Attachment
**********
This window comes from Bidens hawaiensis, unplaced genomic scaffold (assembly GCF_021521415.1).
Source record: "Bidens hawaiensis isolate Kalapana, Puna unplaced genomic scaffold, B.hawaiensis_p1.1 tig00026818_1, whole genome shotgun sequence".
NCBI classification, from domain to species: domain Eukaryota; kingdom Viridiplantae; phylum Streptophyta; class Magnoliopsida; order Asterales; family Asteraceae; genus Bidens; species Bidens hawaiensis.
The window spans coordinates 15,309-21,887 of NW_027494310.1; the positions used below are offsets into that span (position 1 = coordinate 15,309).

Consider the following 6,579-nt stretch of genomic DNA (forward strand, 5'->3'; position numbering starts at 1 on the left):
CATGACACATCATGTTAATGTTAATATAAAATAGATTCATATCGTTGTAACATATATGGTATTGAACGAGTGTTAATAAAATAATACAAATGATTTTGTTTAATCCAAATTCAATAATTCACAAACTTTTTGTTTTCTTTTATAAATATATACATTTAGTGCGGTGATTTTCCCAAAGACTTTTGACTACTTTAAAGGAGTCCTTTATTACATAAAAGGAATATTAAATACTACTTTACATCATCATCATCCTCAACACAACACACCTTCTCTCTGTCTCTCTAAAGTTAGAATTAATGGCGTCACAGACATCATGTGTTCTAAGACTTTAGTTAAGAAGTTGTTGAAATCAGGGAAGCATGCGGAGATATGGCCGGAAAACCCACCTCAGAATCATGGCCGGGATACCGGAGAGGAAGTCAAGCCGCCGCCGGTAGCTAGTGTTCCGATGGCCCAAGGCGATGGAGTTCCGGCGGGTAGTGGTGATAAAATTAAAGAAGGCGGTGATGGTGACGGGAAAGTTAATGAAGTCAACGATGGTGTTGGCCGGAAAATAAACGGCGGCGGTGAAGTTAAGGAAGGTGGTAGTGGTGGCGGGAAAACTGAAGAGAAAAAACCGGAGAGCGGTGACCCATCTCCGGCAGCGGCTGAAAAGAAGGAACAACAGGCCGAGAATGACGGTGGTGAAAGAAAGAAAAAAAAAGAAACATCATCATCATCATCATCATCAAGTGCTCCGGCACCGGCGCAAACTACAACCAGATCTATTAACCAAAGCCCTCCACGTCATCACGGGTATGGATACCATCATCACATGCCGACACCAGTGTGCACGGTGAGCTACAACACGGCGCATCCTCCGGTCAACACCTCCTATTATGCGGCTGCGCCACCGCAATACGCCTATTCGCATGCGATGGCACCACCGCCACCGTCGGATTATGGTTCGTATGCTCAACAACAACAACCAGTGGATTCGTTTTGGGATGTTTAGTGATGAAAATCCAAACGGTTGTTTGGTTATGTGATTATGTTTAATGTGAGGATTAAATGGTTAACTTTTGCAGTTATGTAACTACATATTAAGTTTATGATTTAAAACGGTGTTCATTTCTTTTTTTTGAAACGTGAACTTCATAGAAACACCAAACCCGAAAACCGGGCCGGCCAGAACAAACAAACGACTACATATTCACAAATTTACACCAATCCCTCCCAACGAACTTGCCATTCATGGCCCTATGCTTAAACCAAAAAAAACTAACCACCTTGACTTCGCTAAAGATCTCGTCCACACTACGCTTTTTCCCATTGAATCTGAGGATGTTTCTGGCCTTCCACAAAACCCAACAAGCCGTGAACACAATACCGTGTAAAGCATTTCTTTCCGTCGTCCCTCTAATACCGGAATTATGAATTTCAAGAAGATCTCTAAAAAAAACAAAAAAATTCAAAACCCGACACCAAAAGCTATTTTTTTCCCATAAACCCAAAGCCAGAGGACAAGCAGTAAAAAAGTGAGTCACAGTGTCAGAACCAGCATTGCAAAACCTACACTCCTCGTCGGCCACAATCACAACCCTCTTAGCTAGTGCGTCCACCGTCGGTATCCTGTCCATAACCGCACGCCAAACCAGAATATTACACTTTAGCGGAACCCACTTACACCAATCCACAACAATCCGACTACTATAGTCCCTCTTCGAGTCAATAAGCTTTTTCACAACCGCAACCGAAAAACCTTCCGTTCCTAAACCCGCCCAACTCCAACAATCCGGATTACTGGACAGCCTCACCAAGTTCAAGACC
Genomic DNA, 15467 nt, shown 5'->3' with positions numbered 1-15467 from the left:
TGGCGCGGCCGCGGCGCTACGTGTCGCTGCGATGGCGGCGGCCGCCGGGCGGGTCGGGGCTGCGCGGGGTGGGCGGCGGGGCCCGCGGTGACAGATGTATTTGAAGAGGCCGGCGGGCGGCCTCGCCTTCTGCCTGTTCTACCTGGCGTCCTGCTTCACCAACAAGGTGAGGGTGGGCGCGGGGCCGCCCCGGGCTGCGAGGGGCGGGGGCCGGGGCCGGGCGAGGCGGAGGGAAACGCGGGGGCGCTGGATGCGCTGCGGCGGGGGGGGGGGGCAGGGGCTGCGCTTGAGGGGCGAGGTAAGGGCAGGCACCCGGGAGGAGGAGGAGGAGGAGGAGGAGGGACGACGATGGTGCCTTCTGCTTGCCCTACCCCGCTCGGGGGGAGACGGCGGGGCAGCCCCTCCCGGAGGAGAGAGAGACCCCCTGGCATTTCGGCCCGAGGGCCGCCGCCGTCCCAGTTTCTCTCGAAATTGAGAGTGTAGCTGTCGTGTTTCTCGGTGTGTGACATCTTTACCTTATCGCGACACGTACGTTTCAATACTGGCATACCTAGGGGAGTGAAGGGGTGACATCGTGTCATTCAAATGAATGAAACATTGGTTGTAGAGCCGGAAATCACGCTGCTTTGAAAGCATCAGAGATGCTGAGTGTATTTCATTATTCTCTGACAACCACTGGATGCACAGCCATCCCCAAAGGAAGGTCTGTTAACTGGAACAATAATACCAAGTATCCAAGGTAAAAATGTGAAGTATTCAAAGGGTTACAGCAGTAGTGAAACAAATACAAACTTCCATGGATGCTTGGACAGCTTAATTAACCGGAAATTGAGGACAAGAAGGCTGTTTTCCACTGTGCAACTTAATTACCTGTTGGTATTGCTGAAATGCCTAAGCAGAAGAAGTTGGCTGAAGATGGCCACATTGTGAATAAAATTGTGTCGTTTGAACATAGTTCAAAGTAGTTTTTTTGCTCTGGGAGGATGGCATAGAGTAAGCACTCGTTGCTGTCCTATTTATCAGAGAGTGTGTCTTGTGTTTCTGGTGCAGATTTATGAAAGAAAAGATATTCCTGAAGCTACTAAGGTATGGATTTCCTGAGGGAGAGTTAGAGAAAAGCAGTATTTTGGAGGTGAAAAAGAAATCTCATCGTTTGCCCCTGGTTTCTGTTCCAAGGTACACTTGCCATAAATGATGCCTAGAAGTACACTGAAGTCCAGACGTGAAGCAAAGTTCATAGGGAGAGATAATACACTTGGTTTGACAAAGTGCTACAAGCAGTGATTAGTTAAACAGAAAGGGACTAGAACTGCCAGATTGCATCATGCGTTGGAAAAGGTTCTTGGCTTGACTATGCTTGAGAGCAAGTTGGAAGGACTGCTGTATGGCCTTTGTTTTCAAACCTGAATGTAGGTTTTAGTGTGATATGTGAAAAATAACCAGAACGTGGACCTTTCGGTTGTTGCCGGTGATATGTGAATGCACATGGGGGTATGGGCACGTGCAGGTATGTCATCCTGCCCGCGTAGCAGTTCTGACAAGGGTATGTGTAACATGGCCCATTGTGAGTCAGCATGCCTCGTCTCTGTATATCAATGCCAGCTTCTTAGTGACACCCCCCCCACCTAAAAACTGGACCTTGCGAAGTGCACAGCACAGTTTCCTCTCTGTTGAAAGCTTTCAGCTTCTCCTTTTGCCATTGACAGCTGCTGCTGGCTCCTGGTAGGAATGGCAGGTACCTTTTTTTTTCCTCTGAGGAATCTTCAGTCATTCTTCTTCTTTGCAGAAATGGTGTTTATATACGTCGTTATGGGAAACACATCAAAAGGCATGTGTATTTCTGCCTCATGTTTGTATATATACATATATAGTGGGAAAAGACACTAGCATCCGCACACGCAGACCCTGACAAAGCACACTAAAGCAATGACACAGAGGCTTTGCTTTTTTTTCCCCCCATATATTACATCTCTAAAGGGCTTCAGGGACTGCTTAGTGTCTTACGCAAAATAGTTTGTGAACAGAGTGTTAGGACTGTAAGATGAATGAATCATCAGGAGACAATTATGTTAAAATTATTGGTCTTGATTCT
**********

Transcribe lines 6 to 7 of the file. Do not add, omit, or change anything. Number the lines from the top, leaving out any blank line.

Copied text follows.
CATGACACATCATGTTAATGTTAATATAAAATAGATTCATATCGTTGTAACATATATGGTATTGAACGAGTGTTAATAAAATAATACAAATGATTTTGTTTAATCCAAATTCAATAATTCACAAACTTTTTGTTTTCTTTTATAAATATATACATTTAGTGCGGTGATTTTCCCAAAGACTTTTGACTACTTTAAAGGAGTCCTTTATTACATAAAAGGAATATTAAATACTACTTTACATCATCATCATCCTCAACACAACACACCTTCTCTCTGTCTCTCTAAAGTTAGAATTAATGGCGTCACAGACATCATGTGTTCTAAGACTTTAGTTAAGAAGTTGTTGAAATCAGGGAAGCATGCGGAGATATGGCCGGAAAACCCACCTCAGAATCATGGCCGGGATACCGGAGAGGAAGTCAAGCCGCCGCCGGTAGCTAGTGTTCCGATGGCCCAAGGCGATGGAGTTCCGGCGGGTAGTGGTGATAAAATTAAAGAAGGCGGTGATGGTGACGGGAAAGTTAATGAAGTCAACGATGGTGTTGGCCGGAAAATAAACGGCGGCGGTGAAGTTAAGGAAGGTGGTAGTGGTGGCGGGAAAACTGAAGAGAAAAAACCGGAGAGCGGTGACCCATCTCCGGCAGCGGCTGAAAAGAAGGAACAACAGGCCGAGAATGACGGTGGTGAAAGAAAGAAAAAAAAAGAAACATCATCATCATCATCATCATCAAGTGCTCCGGCACCGGCGCAAACTACAACCAGATCTATTAACCAAAGCCCTCCACGTCATCACGGGTATGGATACCATCATCACATGCCGACACCAGTGTGCACGGTGAGCTACAACACGGCGCATCCTCCGGTCAACACCTCCTATTATGCGGCTGCGCCACCGCAATACGCCTATTCGCATGCGATGGCACCACCGCCACCGTCGGATTATGGTTCGTATGCTCAACAACAACAACCAGTGGATTCGTTTTGGGATGTTTAGTGATGAAAATCCAAACGGTTGTTTGGTTATGTGATTATGTTTAATGTGAGGATTAAATGGTTAACTTTTGCAGTTATGTAACTACATATTAAGTTTATGATTTAAAACGGTGTTCATTTCTTTTTTTTGAAACGTGAACTTCATAGAAACACCAAACCCGAAAACCGGGCCGGCCAGAACAAACAAACGACTACATATTCACAAATTTACACCAATCCCTCCCAACGAACTTGCCATTCATGGCCCTATGCTTAAACCAAAAAAAACTAACCACCTTGACTTCGCTAAAGATCTCGTCCACACTACGCTTTTTCCCATTGAATCTGAGGATGTTTCTGGCCTTCCACAAAACCCAACAAGCCGTGAACACAATACCGTGTAAAGCATTTCTTTCCGTCGTCCCTCTAATACCGGAATTATGAATTTCAAGAAGATCTCTAAAAAAAACAAAAAAATTCAAAACCCGACACCAAAAGCTATTTTTTTCCCATAAACCCAAAGCCAGAGGACAAGCAGTAAAAAAGTGAGTCACAGTGTCAGAACCAGCATTGCAAAACCTACACTCCTCGTCGGCCACAATCACAACCCTCTTAGCTAGTGCGTCCACCGTCGGTATCCTGTCCATAACCGCACGCCAAACCAGAATATTACACTTTAGCGGAACCCACTTACACCAATCCACAACAATCCGACTACTATAGTCCCTCTTCGAGTCAATAAGCTTTTTCACAACCGCAACCGAAAAACCTTCCGTTCCTAAACCCGCCCAACTCCAACAATCCGGATTACTGGACAGCCTCACCAAGTTCAAGACC
Genomic DNA, 15467 nt, shown 5'->3' with positions numbered 1-15467 from the left: